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cation. Thus the apostle Peter, (2 Peter iii.) after treating of the general conflagration, very naturally concludes, “Seeing then that all these things shall be dissolved, what manner of persons ought ye to be in all holy conversation and godliness ;” and after taking notice of the new heavens and new earth, that shall succeed the present, he adds, “Wherefore, beloved, seeing that ye look for such things, be diligent that

ye may be found of him in peace without spot and blameless.” In like manner, the apostle Paul, after treating at some length of the resurrection, concludes the whole with this earnest exhortation, (1 Cor. xv. 58.) “Therefore, my beloved brethren, be ye stedfast, immoveable, always abounding in the work of the Lord, for as much as ye know that your labour is not in vain in the Lord.” ” It is almost only this part, which in explanatory discourses admits of warmth, and what may be called an address to the affections. A deep sense in the preacher of the importance of this improvement of every instruction which he gives, an affectionate desire of promoting the good of the people, and a zeal for the interests of religion and virtue are the only sure me. thods I know of, for qualifying him to address themi suitably and efficaciously.



Of Controversial Discourses.... Candour and Simplicity ever to be studied in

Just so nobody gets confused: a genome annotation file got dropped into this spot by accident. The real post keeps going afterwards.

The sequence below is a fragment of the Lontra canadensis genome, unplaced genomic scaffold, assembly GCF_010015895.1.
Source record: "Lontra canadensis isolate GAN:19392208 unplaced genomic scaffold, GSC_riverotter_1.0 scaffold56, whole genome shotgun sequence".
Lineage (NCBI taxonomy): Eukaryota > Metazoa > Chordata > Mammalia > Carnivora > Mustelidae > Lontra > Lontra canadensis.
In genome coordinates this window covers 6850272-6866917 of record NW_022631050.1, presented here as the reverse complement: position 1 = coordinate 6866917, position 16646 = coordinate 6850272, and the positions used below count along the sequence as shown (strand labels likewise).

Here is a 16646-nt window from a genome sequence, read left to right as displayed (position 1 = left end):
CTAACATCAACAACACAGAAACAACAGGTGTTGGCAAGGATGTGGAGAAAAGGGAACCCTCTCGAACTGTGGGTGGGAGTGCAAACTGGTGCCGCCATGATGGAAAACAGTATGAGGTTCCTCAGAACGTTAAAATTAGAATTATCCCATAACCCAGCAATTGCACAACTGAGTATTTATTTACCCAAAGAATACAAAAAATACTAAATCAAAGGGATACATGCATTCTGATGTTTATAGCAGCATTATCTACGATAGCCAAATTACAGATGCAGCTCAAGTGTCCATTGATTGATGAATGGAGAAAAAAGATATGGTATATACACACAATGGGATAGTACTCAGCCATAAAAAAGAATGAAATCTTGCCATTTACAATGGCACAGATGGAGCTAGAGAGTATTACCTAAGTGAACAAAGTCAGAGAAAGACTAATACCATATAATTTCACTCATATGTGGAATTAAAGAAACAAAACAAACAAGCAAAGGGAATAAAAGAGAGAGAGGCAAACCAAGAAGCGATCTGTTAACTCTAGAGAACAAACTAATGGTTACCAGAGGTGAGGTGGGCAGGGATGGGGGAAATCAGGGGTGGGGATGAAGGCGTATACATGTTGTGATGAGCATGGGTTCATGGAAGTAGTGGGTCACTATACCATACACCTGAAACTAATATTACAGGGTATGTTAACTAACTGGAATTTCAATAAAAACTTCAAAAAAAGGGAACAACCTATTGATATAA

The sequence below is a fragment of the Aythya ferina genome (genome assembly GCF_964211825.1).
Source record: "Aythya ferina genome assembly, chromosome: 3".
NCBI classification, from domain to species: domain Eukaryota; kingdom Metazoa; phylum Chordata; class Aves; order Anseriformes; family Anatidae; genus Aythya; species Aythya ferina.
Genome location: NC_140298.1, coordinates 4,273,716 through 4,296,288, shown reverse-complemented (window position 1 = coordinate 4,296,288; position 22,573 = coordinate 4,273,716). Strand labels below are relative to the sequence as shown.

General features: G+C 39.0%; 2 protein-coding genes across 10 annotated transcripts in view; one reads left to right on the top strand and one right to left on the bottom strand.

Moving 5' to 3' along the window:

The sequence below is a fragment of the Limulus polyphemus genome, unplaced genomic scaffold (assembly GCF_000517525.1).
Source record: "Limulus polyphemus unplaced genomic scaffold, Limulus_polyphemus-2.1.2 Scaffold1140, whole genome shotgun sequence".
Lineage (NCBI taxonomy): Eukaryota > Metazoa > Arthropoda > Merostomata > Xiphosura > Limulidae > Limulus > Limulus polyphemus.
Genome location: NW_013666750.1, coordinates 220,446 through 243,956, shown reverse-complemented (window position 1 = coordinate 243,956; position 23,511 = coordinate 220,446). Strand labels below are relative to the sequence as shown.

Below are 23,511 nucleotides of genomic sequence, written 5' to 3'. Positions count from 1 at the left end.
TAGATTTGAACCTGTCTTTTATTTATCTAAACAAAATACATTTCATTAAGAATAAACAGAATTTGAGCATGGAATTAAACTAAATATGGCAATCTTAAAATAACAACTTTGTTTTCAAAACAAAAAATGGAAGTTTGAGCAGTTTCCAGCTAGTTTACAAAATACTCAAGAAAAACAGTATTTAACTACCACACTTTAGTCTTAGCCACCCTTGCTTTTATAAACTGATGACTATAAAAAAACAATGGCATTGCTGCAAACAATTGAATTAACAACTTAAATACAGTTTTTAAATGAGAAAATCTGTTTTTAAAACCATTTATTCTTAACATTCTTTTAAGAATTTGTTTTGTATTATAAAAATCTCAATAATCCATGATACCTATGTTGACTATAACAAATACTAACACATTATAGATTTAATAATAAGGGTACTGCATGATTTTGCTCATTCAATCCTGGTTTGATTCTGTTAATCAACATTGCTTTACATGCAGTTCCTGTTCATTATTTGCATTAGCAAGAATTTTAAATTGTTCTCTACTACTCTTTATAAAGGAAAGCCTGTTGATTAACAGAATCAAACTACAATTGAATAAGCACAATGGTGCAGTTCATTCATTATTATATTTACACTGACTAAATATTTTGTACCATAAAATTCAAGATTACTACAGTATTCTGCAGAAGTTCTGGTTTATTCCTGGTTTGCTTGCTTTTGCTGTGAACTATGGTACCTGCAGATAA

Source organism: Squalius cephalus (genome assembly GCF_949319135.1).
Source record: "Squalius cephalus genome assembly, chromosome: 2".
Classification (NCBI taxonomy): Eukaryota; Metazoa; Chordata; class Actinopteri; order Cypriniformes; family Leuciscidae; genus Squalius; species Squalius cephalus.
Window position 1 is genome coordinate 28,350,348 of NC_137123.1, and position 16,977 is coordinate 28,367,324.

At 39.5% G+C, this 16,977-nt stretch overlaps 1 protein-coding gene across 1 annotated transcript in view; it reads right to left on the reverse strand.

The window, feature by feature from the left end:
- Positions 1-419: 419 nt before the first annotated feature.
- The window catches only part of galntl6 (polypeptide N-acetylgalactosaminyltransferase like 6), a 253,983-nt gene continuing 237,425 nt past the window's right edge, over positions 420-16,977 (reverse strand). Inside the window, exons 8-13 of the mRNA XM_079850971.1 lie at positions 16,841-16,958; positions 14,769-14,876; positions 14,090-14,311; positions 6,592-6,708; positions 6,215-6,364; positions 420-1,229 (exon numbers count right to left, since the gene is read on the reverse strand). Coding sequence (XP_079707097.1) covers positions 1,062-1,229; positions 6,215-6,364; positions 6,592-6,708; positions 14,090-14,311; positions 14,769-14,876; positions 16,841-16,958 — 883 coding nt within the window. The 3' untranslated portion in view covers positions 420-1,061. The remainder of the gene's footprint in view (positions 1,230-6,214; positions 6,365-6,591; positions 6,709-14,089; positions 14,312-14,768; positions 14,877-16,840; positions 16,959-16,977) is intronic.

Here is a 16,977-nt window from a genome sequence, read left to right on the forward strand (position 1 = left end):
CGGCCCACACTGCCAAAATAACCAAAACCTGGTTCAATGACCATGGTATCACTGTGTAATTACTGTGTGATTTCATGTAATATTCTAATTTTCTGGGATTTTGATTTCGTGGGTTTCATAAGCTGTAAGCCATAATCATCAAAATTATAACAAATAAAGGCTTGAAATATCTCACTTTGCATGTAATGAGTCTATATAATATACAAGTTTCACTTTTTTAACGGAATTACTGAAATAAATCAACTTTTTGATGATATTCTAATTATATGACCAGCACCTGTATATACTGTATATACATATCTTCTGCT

the Defence of Truth.

I HAVE now finished the consideration of the explanatory sermon, which is of all the kinds mentioned the simplest, and approaches nearest to what in the primitive church was called homily. The end of it, as was observed, is to dispel ignorance and to communicate knowledge, and for this purpose it addresses the understanding of the hearers. The next in order is the controversial, addressed also to the understanding, its end being to conquer doubt and error and to produce be. lief. In other words, by the first it is proposed to inform the hearers, by the second to convince them. It is the second kind, which I now intend to consider, and shall endeavour to despatch, what I have to offer upon it in the present lecture. There are many observations, such as those regarding the unity of the subject, the choice of a text, the topics proper for the exordium, the explication of text and context, where necessary, which hold equally in all the kinds and therefore need not be repeated in the examination of each different kind.

In regard to the unity of the subject, I shall only observe, that here it admits rather a clearer definition or description, than perhaps in any of the others. A controversial sermon is then strictly one, when there is only one thesis, as I may call it, that is, one proposi. tion, whether affirmative or negative, the truth of which it is the scope of the whole discourse to evince. Suppose a preacher should (in order to guard his people against some apparent danger of seduction; for, without some special reason of this sort, controversy

is not eligible in the pulpit,) judge it necessary to maintain the lawfulness of infant-baptism ; that which would constitute his performance one, is that the aim of the whole, and of every part, should unite in supporting this position, that it is agreeable to the gospel dispensation, that infants should be baptized. The thing might be illustrated by a thousand other examples, but it is really so plain in itself, that I could not consider it, as any other, than losing time to produce more instances.